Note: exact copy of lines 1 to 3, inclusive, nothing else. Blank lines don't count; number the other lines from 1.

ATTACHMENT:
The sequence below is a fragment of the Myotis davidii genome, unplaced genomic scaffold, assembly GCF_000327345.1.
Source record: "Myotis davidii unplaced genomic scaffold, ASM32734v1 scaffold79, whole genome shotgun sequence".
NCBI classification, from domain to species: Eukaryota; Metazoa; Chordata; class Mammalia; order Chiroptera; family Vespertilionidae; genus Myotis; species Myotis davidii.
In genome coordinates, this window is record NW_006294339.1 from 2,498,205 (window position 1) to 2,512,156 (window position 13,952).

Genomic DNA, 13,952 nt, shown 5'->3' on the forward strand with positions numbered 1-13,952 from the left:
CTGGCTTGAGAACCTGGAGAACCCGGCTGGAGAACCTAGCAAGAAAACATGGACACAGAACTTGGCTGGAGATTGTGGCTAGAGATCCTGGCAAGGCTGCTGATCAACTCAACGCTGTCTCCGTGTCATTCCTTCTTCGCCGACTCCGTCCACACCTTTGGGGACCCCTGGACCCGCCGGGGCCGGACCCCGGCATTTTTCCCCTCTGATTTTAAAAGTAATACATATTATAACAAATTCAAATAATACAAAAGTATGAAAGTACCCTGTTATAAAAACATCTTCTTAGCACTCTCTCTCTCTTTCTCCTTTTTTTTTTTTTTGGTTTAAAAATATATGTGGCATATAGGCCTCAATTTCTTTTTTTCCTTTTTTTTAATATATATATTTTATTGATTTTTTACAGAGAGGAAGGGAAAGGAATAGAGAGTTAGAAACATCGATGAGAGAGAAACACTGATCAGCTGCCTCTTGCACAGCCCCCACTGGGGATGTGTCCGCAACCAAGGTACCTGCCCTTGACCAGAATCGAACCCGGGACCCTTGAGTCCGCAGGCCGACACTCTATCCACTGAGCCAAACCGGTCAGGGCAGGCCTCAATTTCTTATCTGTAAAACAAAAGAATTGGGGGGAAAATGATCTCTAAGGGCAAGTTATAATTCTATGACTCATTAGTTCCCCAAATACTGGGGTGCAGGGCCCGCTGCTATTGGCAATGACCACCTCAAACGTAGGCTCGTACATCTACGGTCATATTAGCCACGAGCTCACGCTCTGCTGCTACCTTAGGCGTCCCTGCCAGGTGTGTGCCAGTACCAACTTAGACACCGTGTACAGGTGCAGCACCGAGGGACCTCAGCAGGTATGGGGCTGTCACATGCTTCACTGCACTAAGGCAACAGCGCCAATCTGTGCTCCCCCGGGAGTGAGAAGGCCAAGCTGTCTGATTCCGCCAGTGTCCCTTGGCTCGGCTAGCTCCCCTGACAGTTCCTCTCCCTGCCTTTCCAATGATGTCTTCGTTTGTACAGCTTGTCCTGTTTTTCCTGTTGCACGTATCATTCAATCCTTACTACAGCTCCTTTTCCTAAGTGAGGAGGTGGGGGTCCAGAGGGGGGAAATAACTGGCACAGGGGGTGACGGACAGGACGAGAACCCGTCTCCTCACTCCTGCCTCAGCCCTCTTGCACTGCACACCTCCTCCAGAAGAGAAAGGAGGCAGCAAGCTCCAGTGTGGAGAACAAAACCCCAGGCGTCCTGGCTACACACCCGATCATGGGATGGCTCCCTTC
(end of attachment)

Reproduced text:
The sequence below is a fragment of the Myotis davidii genome, unplaced genomic scaffold, assembly GCF_000327345.1.
Source record: "Myotis davidii unplaced genomic scaffold, ASM32734v1 scaffold79, whole genome shotgun sequence".
NCBI classification, from domain to species: Eukaryota; Metazoa; Chordata; class Mammalia; order Chiroptera; family Vespertilionidae; genus Myotis; species Myotis davidii.